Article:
Joan Merriam: Post-pandemic guide to leaving your pup at home
For the last eighteen months, many of us have been working from home with our dogs by our side. That’s the good part. The not-so-good part is that our constant presence hasn’t prepared them for our post-pandemic return to work and school. You’ve been there with them all the time, then suddenly you’re gone. For some dogs, the abruptness of that change can push them into a vortex of fear and worry.
This is the classic definition of separation anxiety, which is when a dog that’s left alone exhibits fearful or problematic behaviors like destructive chewing (sometimes on things like doorjambs and furniture), nonstop barking, urinating in the house, or feverishly trying to escape. Even if your dog has never been anxious before when left alone, separation anxiety can be triggered by the unexpectedness of you being gone when before, you’ve been there with them all the time. If you’re heading back to work or school after being a homebody for the last year and a half, here are some ideas to help with that transition.
First, know the signs of stress and anxiety. Panting, pacing, shaking, whining or howling, yawning, drooling or licking, and changes in eyes, ears and body posture (including stiffness or tucked tails) are all signs of uneasiness in your dog. If leaving the house for even short periods of time triggers these behaviors, you need to take steps to help your dog now, while you’re still home.
One of the things that can be reassuring is to keep a consistent schedule for feeding, potty and exercise. Dogs thrive on regularity, and knowing what the next hour or day will bring.
Some dogs also find comfort in a kennel or crate. It’s important, however, to take time to teach your dog that this is their safe place and not a punishment. Practice crate “stays” lasting no more than ten or twenty minutes, where your dog hangs out in the crate while you’re doing things around the house. Sometimes it can help if you put some treat-filled toys into the crate with your pup. As soon as the time’s up, open the crate door and welcome your dog out. Repeat this for a few days until your dog feels completely comfortable. No matter what, never leave a dog inside a crate for longer than four hours at a time.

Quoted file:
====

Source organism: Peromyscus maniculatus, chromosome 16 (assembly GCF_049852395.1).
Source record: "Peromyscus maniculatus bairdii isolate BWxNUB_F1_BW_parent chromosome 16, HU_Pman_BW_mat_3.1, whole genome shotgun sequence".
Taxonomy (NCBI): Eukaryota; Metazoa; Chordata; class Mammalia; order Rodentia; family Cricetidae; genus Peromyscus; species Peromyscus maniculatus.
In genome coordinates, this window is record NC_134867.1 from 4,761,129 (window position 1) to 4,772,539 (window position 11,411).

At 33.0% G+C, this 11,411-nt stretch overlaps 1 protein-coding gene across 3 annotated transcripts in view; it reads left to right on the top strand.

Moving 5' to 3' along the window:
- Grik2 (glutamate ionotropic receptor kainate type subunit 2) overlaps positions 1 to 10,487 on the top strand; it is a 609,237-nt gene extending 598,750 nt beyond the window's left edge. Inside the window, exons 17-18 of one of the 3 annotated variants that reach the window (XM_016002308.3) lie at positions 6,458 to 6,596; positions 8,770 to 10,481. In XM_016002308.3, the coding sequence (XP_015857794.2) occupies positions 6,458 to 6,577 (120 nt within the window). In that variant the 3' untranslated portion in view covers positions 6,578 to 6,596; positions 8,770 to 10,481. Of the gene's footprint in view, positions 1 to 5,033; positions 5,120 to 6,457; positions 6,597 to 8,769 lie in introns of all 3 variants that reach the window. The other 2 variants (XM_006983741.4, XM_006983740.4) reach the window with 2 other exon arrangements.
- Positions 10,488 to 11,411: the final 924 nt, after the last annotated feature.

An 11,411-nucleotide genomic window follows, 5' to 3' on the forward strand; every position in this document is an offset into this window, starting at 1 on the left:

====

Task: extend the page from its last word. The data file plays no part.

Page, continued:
If your dog tends to become anxious when you’re getting ready to leave, you need to get it used to the sights and sounds of you going away. Be sure to keep your exit calm and routine rather than making a big deal of saying goodbye: this can make a big difference in how the dog experiences your departure.
Help your dog associate leaving with something positive instead of scary by giving them a stuffed Kong or other treat-filled toy before you walk out the door. Finally, there’s the element of practice. Especially if your dog has never been left alone before, it’s critical that you practice leaving home without them, starting in short increments. This is a slow process that can take several days or even longer, so be patient.
First, pick up your keys or purse as if you were leaving, then put them down again. Do this several times throughout the day.
Next, open and close the door. Don’t go out yet: just get your pup used to the sound and sight of the door opening and closing, and nothing bad (like you walking out!) happening as a result. After you’ve done this several times over several days, go out the door, wait five or ten seconds, and come back in. This helps reassure your dog that you will come back. Increase your time outside the door to several minutes; then start the car and drive it out of the garage or driveway. Drive back to where you were right away, and come inside.
The final step is to actually drive away from your home, leaving your dog for fifteen or twenty minutes. Put your dog wherever he’ll be while you’re actually gone for the day, whether that’s a crate, in a special room, or free-roaming the house. Over the next few days, gradually increase the amount of time you’re gone.
Some dogs experience such high anxiety when their person isn’t with them that you may need to seek the help of a certified trainer or behaviorist. In the meantime, consider taking your pup to doggy daycare a few times a week, or hire an experienced dog walker who can come in each day and take your dog for exercise and human companionship
Trying these tips can help insure that going back to work doesn’t have to mean misery for your dog or you.
Joan Merriam lives in Nevada County with her Golden Retriever Joey, her Maine Coon cat Indy, and the abiding spirit of her beloved Golden Retriever Casey in whose memory this column is named. You can reach Joan at firstname.lastname@example.org. And if you’re looking for a Golden, be sure to check out Homeward Bound Golden Retriever Rescue
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